More than just a 1960s pop song, Crimson clover is a winter annual and herbaceous legume. The leaves and stems of crimson clover resemble those of red clover, but the leaves are round-tipped with more hair on the stems and leaves. Seedlings grow rapidly from the crown forming a rosette. This rosette enlarges as weather becomes favorable. In the spring, the flower stems develop rapidly and end their growth with long, pointed conical flower heads comprised of 75 to 125 florets. Florets are a bright crimson color and open in succession from the bottom to the top
This image (from the internet) gives a nice closeup of Crimson Clover.
The 1973 map has a view of Little Rock, the largest city and capital. With about 700,000 people in the area it makes up about 20% of the states population.
With it’s location near the Ouachita Mountains, the city is made up of some rolling hills, along the Arkansas River.
This photo from the internet shows that the skyline has changed little in the 40 + years since this map was published.
For the American bicentennial the cover is a tribute to the early pioneers.
The eastern border of Arkansas is the lower Mississippi River. This area is known as the Arkansas Delta, which has geographic similarities to their neighbors in Mississippi. It is the region where cotton is grown.
The area is dotted with lakes, many of them as a result of the river changing course over time. The bald cypress tress shown here are typical of the area.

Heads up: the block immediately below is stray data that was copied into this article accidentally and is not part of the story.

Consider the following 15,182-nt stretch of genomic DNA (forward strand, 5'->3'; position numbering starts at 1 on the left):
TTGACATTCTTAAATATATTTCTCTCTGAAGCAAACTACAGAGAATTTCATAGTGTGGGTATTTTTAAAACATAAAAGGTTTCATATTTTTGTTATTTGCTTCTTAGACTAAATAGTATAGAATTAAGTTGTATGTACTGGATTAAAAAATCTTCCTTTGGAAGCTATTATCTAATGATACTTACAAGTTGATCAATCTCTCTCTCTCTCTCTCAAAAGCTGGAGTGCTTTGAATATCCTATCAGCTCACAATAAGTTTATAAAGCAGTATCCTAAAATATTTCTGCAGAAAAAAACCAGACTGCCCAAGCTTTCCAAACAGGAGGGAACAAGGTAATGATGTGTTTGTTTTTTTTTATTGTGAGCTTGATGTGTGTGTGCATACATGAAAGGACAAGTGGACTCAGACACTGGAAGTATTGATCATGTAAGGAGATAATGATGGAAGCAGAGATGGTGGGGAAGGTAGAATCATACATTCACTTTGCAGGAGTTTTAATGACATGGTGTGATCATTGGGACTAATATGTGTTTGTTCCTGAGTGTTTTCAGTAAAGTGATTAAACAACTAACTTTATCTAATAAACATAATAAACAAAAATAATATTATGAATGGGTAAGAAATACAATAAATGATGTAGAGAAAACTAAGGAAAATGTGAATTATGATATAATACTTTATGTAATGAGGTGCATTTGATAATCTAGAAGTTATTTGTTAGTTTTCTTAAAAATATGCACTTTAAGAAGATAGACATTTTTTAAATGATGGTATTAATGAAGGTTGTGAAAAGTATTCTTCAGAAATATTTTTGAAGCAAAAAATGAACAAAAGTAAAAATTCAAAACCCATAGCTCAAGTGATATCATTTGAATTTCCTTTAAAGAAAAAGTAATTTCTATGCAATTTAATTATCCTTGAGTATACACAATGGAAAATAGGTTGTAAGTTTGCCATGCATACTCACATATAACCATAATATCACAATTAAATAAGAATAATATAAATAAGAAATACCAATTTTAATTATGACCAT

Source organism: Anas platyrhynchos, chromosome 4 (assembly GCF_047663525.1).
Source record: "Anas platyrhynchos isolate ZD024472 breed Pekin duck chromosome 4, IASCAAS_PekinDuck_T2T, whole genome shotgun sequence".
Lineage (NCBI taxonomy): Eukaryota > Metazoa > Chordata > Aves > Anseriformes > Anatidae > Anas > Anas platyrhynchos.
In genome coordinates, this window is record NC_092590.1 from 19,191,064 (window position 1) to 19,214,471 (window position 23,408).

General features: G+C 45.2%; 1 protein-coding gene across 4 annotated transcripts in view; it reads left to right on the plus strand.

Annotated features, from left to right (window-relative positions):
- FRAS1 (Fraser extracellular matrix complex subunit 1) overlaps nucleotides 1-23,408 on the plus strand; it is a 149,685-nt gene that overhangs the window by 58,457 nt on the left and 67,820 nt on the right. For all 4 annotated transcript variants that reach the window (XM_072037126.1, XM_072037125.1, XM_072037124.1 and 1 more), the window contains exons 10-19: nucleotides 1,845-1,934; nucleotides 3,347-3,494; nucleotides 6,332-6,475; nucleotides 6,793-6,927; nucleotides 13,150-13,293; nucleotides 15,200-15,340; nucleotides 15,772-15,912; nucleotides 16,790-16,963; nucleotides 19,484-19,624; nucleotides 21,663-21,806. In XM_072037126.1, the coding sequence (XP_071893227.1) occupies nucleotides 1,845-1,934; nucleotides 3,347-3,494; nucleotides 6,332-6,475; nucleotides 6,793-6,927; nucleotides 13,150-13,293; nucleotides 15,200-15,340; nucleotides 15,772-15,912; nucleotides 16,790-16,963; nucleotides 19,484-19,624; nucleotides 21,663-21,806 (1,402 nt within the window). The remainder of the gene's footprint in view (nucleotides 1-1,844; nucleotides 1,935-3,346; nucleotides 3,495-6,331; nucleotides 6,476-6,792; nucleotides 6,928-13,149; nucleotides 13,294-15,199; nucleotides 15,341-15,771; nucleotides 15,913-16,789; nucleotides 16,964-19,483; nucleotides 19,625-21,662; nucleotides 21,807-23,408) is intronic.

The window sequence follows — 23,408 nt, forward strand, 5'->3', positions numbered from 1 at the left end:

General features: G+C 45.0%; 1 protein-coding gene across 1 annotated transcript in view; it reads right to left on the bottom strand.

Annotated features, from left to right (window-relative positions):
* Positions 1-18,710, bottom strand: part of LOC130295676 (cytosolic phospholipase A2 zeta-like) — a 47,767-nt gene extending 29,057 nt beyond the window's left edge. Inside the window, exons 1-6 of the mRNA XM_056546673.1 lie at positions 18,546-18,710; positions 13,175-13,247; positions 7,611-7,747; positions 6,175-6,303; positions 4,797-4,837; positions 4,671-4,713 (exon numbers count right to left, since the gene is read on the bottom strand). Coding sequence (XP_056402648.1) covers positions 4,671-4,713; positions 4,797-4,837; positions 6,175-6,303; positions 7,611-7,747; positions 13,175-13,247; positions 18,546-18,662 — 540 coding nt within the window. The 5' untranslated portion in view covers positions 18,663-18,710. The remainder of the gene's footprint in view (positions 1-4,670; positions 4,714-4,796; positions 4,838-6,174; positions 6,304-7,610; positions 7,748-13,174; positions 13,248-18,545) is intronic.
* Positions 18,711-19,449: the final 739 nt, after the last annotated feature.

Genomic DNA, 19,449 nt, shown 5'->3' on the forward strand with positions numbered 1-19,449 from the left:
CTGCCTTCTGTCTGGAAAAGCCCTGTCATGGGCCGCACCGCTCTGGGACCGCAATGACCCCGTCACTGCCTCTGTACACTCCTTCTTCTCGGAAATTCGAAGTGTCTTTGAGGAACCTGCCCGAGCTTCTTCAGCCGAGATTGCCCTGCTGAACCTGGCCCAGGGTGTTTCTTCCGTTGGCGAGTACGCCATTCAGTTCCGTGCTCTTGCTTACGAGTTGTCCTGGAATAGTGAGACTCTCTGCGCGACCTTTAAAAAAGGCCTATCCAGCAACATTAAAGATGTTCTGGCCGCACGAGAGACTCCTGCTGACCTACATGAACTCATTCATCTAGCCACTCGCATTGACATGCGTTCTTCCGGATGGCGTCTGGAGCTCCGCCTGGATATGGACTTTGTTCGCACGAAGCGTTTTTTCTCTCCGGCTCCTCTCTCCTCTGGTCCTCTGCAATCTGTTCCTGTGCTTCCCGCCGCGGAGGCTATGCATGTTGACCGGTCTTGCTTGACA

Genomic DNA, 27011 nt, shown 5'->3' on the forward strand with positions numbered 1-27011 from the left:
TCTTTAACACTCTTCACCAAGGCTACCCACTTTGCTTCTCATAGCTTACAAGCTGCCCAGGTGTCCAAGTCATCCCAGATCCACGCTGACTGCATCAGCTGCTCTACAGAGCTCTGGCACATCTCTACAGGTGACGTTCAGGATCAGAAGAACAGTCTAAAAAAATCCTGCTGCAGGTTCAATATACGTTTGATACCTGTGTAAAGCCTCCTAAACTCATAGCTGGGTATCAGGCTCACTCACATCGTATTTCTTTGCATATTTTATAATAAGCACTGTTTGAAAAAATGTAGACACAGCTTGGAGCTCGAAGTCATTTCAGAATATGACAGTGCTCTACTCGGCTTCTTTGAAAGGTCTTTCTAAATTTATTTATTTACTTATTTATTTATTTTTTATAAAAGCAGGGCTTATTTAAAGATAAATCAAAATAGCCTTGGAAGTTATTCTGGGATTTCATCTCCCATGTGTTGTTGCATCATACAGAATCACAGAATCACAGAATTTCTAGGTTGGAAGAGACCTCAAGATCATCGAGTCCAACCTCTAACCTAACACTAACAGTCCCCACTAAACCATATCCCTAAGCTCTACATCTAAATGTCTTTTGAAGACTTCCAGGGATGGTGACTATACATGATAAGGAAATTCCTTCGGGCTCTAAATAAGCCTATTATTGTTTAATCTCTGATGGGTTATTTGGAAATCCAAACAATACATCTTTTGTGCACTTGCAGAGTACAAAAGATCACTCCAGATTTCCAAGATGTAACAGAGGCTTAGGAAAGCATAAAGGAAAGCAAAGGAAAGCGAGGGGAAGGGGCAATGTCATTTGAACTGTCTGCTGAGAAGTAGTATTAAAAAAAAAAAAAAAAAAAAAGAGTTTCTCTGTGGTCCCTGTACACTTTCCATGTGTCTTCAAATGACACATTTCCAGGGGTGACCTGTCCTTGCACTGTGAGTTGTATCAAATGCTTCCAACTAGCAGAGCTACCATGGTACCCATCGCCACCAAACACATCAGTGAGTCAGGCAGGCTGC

The area is also known for their music, including blues and country. The most famous person from this area is Johnny Cash.
The Arkansas State Capitol is featured on the 1979 map. As with the vast majority of state capitol buildings in the country it is built in the Neoclassical style. This building is much newer than many other state capitols, having been completed in 1915.
For 1981 the photographer chose a view of a small river (the Spring River), a two lane road and a train.
The Interstate 40 bridge linking West Memphis, Arkansas and Memphis, Tennessee is featured on the 1982 cover. Covering a distance of 9400 feet, and rising over 100 feet above the river, the official name for this bridge is Hernando de Soto Bridge. The two arches of the bridge are to represent the letter ‘M’ (for Memphis), hence the nickname of the structure is the M bridge.
This photo from the internet shows the bridge at night with the ‘M’ lit up. Photo by Trevor Birchett.
The photo for the 1984 edition shows the early fall scene in Garland County. With Arkansas being located in the south this scene likely dates from late October or early November.